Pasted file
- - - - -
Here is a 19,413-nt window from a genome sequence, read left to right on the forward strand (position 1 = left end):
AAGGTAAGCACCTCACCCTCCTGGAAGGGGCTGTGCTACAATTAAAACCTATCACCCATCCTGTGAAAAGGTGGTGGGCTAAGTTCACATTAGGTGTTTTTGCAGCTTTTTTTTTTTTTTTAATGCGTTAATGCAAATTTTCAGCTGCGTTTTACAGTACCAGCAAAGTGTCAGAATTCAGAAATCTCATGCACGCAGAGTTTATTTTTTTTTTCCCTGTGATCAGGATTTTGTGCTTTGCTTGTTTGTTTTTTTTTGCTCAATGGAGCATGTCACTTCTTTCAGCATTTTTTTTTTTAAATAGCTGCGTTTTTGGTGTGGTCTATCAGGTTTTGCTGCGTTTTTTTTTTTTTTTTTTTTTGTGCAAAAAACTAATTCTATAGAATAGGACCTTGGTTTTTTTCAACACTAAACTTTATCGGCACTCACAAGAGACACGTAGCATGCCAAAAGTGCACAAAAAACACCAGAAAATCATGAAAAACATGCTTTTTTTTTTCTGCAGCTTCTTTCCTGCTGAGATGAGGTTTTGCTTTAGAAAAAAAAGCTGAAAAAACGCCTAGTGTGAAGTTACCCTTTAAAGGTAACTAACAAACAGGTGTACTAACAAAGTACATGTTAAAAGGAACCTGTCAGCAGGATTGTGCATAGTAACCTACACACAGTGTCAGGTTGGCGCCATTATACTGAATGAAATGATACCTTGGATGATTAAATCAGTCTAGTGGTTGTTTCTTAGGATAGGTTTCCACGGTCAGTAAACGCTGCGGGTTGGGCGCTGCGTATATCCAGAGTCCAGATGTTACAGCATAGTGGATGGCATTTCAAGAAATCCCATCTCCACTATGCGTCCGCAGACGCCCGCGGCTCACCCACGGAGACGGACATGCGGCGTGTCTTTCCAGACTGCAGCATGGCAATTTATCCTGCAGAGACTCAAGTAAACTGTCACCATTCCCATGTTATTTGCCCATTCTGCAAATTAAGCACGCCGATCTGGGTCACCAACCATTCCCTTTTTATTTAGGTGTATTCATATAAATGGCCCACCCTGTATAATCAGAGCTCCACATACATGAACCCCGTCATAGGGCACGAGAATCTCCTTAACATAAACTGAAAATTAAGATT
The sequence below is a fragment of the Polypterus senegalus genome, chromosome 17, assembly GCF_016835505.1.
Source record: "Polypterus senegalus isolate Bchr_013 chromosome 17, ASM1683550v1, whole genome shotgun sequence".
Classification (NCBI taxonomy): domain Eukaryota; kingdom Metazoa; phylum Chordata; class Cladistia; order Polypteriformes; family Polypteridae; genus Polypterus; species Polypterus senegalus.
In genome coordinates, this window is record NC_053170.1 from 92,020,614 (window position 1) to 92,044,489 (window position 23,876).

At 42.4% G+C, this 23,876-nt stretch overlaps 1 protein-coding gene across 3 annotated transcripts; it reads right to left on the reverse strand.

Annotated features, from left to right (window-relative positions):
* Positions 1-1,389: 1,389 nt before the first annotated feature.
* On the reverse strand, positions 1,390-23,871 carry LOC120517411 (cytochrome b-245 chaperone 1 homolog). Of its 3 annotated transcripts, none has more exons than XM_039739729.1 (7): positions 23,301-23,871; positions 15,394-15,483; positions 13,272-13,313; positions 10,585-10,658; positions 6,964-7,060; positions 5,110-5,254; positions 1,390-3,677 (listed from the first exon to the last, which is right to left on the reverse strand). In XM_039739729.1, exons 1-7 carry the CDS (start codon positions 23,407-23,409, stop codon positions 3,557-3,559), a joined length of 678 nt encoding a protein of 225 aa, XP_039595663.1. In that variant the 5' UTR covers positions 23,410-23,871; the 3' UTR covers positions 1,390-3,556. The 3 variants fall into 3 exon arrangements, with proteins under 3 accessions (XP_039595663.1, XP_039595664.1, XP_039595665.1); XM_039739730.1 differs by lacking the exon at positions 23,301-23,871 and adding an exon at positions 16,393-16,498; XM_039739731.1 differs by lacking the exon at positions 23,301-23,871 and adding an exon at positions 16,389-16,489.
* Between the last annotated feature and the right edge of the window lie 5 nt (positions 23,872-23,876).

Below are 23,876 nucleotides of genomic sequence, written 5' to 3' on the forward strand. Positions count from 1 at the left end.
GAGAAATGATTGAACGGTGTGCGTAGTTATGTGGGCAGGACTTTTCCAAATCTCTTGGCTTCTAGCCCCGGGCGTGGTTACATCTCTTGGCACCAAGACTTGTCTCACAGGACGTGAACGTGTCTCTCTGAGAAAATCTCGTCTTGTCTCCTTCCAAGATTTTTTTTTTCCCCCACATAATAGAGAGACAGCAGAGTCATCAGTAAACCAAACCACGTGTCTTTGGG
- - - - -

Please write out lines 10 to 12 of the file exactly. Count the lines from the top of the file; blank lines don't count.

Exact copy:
* On the reverse strand, positions 1,390-23,871 carry LOC120517411 (cytochrome b-245 chaperone 1 homolog). Of its 3 annotated transcripts, none has more exons than XM_039739729.1 (7): positions 23,301-23,871; positions 15,394-15,483; positions 13,272-13,313; positions 10,585-10,658; positions 6,964-7,060; positions 5,110-5,254; positions 1,390-3,677 (listed from the first exon to the last, which is right to left on the reverse strand). In XM_039739729.1, exons 1-7 carry the CDS (start codon positions 23,407-23,409, stop codon positions 3,557-3,559), a joined length of 678 nt encoding a protein of 225 aa, XP_039595663.1. In that variant the 5' UTR covers positions 23,410-23,871; the 3' UTR covers positions 1,390-3,556. The 3 variants fall into 3 exon arrangements, with proteins under 3 accessions (XP_039595663.1, XP_039595664.1, XP_039595665.1); XM_039739730.1 differs by lacking the exon at positions 23,301-23,871 and adding an exon at positions 16,393-16,498; XM_039739731.1 differs by lacking the exon at positions 23,301-23,871 and adding an exon at positions 16,389-16,489.
* Between the last annotated feature and the right edge of the window lie 5 nt (positions 23,872-23,876).

Below are 23,876 nucleotides of genomic sequence, written 5' to 3' on the forward strand. Positions count from 1 at the left end.